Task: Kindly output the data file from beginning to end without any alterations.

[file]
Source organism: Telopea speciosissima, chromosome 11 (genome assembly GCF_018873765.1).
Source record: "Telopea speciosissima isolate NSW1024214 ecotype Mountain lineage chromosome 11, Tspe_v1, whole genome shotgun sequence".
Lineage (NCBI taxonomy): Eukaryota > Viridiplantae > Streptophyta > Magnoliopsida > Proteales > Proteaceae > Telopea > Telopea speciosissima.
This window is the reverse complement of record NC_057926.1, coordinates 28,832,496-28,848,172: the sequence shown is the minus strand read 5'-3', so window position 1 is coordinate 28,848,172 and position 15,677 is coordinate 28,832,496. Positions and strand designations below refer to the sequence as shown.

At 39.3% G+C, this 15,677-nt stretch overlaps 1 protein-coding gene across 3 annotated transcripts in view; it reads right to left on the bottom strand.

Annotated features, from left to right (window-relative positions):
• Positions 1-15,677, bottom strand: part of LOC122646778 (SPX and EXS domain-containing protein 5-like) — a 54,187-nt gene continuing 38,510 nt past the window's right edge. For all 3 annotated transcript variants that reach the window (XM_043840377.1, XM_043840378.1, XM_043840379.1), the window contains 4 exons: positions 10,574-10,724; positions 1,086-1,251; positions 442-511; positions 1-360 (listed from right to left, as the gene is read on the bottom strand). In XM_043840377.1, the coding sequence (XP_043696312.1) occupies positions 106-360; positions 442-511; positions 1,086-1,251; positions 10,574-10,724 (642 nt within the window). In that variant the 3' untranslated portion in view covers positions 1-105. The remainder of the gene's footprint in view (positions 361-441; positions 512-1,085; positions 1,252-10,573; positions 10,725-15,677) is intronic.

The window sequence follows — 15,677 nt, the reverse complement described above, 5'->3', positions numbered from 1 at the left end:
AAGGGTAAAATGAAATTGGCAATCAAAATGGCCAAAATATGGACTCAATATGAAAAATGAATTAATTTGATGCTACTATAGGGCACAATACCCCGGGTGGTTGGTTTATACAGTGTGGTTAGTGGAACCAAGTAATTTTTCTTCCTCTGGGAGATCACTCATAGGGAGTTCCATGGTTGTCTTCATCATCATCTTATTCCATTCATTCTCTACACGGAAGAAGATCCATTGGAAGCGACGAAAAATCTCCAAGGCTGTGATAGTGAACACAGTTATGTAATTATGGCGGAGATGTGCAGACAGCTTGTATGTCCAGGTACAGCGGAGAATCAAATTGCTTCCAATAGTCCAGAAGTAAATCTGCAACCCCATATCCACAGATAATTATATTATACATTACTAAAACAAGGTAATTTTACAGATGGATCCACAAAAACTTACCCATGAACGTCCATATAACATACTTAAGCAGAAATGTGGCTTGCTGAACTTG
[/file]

Source organism: Telopea speciosissima, chromosome 11 (genome assembly GCF_018873765.1).
Source record: "Telopea speciosissima isolate NSW1024214 ecotype Mountain lineage chromosome 11, Tspe_v1, whole genome shotgun sequence".
Lineage (NCBI taxonomy): Eukaryota > Viridiplantae > Streptophyta > Magnoliopsida > Proteales > Proteaceae > Telopea > Telopea speciosissima.
This window is the reverse complement of record NC_057926.1, coordinates 28,832,496-28,848,172: the sequence shown is the minus strand read 5'-3', so window position 1 is coordinate 28,848,172 and position 15,677 is coordinate 28,832,496. Positions and strand designations below refer to the sequence as shown.

At 39.3% G+C, this 15,677-nt stretch overlaps 1 protein-coding gene across 3 annotated transcripts in view; it reads right to left on the bottom strand.

Annotated features, from left to right (window-relative positions):
• Positions 1-15,677, bottom strand: part of LOC122646778 (SPX and EXS domain-containing protein 5-like) — a 54,187-nt gene continuing 38,510 nt past the window's right edge. For all 3 annotated transcript variants that reach the window (XM_043840377.1, XM_043840378.1, XM_043840379.1), the window contains 4 exons: positions 10,574-10,724; positions 1,086-1,251; positions 442-511; positions 1-360 (listed from right to left, as the gene is read on the bottom strand). In XM_043840377.1, the coding sequence (XP_043696312.1) occupies positions 106-360; positions 442-511; positions 1,086-1,251; positions 10,574-10,724 (642 nt within the window). In that variant the 3' untranslated portion in view covers positions 1-105. The remainder of the gene's footprint in view (positions 361-441; positions 512-1,085; positions 1,252-10,573; positions 10,725-15,677) is intronic.

The window sequence follows — 15,677 nt, the reverse complement described above, 5'->3', positions numbered from 1 at the left end:
AAGGGTAAAATGAAATTGGCAATCAAAATGGCCAAAATATGGACTCAATATGAAAAATGAATTAATTTGATGCTACTATAGGGCACAATACCCCGGGTGGTTGGTTTATACAGTGTGGTTAGTGGAACCAAGTAATTTTTCTTCCTCTGGGAGATCACTCATAGGGAGTTCCATGGTTGTCTTCATCATCATCTTATTCCATTCATTCTCTACACGGAAGAAGATCCATTGGAAGCGACGAAAAATCTCCAAGGCTGTGATAGTGAACACAGTTATGTAATTATGGCGGAGATGTGCAGACAGCTTGTATGTCCAGGTACAGCGGAGAATCAAATTGCTTCCAATAGTCCAGAAGTAAATCTGCAACCCCATATCCACAGATAATTATATTATACATTACTAAAACAAGGTAATTTTACAGATGGATCCACAAAAACTTACCCATGAACGTCCATATAACATACTTAAGCAGAAATGTGGCTTGCTGAACTTG